Items On Screen

Discussion in 'iOS Programming' started by, Oct 10, 2011.

  1. macrumors regular

    Jun 26, 2011

    I am working on a project that requires me to have the user set a number of marbles, and they amount of marbles would appear on the screen. Then, every time an action occurs, a marble falls in the jar. Similar to the Starbucks Mobile Card app(Stars Section). I would also like to use a page view controller to switch between users.

    Example User1- 10 marbles
    User2 - 15 Marbles

    Is there any code available?

  2. jiminaus macrumors 65816


    Dec 16, 2010
    If you're being paid to do this (for example, you've taken on a contract), I have two questions for you? Does the person paying you know that you're under-skilled for this job? Are you paying the people whose code your copying and pasting and presenting as your own?
  3., Oct 10, 2011
    Last edited: Oct 10, 2011 thread starter macrumors regular

    Jun 26, 2011
    This is my own project and I have not taken any code from others. When I mean code out there, is there any sample code, or tutorial.
  4. chown33, Oct 10, 2011
    Last edited: Oct 10, 2011

    chown33 macrumors 604

    Aug 9, 2009
    Sailing beyond the sunset
    For which parts? Counting marbles? Drawing marbles? Animating marbles?

    Have you broken the problem down into smaller parts? What are those parts?

    For example, what's on the screen: a jar and marbles in the jar. What are the parts: jar, marble (multiple). How do you draw a jar on screen? How do you draw a marble on screen?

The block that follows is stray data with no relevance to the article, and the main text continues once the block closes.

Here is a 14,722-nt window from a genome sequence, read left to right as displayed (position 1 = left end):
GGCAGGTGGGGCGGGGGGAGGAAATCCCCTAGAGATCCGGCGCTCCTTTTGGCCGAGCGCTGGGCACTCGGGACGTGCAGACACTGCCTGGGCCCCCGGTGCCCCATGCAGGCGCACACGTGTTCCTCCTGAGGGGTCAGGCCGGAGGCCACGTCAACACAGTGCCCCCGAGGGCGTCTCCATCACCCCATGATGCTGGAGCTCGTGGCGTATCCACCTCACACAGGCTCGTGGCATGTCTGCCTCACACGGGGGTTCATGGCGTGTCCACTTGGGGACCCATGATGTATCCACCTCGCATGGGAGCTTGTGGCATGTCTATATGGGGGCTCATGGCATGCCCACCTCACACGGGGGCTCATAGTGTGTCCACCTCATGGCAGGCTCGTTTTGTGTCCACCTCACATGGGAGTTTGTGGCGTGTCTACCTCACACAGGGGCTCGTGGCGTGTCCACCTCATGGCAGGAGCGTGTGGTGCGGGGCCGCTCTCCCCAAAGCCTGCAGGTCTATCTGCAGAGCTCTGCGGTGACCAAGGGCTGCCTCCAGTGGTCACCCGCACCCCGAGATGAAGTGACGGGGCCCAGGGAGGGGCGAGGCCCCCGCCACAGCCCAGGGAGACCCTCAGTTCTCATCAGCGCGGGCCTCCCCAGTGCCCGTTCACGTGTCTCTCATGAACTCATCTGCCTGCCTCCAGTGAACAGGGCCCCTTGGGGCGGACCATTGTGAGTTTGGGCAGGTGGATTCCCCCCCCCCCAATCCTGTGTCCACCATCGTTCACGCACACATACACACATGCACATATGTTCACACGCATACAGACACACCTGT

Exactly what is the name of this marble game? If it's something well known, has it ever been implemented as a computer program before? If it's something you thought up, then why would you expect that someone else might have written code for it? No programmers I know can read minds.

    If you haven't already found the code for a complete marbles-in-a-jar game, then it's not likely you ever will. That means you have to do some breaking down of the game into smaller solvable problems, which you can then search for solutions of. Again, if you find nothing, break the problem down again. Eventually you'll reach some smaller sub-problem such as "draw a circle on screen", where the circle represents a marble. Or perhaps "draw a shape on screen" where shape is a path that defines the outline of the jar. But until you break the problem down, you will never find solutions.

    If this process of breaking the problems down sounds familiar, it should. You will do it over and over again, for every program you write. It's one small part of what programming really is.

    Expecting to always find complete code for a whole game is like going into the woods and expecting sandwiches or tents to grow on trees.

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